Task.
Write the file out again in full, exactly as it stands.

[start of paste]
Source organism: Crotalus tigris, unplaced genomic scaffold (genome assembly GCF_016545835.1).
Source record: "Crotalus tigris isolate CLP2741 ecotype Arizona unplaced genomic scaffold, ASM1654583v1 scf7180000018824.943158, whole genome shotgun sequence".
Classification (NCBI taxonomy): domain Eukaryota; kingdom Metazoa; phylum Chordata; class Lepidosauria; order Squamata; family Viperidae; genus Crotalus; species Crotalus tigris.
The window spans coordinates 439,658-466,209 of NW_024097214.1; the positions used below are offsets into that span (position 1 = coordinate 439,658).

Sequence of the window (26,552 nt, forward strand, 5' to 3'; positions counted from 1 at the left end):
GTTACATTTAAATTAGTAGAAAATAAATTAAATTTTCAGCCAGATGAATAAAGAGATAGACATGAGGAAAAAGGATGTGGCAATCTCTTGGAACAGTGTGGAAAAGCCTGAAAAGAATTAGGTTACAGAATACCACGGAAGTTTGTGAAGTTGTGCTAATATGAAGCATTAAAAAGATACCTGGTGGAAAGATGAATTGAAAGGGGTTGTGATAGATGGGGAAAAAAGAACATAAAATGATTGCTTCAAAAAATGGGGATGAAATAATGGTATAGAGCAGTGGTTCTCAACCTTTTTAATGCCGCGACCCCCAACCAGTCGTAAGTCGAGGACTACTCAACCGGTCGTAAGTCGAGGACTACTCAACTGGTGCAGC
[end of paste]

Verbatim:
Source organism: Crotalus tigris, unplaced genomic scaffold (genome assembly GCF_016545835.1).
Source record: "Crotalus tigris isolate CLP2741 ecotype Arizona unplaced genomic scaffold, ASM1654583v1 scf7180000018824.943158, whole genome shotgun sequence".
Classification (NCBI taxonomy): domain Eukaryota; kingdom Metazoa; phylum Chordata; class Lepidosauria; order Squamata; family Viperidae; genus Crotalus; species Crotalus tigris.
The window spans coordinates 439,658-466,209 of NW_024097214.1; the positions used below are offsets into that span (position 1 = coordinate 439,658).

Sequence of the window (26,552 nt, forward strand, 5' to 3'; positions counted from 1 at the left end):
GTTACATTTAAATTAGTAGAAAATAAATTAAATTTTCAGCCAGATGAATAAAGAGATAGACATGAGGAAAAAGGATGTGGCAATCTCTTGGAACAGTGTGGAAAAGCCTGAAAAGAATTAGGTTACAGAATACCACGGAAGTTTGTGAAGTTGTGCTAATATGAAGCATTAAAAAGATACCTGGTGGAAAGATGAATTGAAAGGGGTTGTGATAGATGGGGAAAAAAGAACATAAAATGATTGCTTCAAAAAATGGGGATGAAATAATGGTATAGAGCAGTGGTTCTCAACCTTTTTAATGCCGCGACCCCCAACCAGTCGTAAGTCGAGGACTACTCAACCGGTCGTAAGTCGAGGACTACTCAACTGGTGCAGC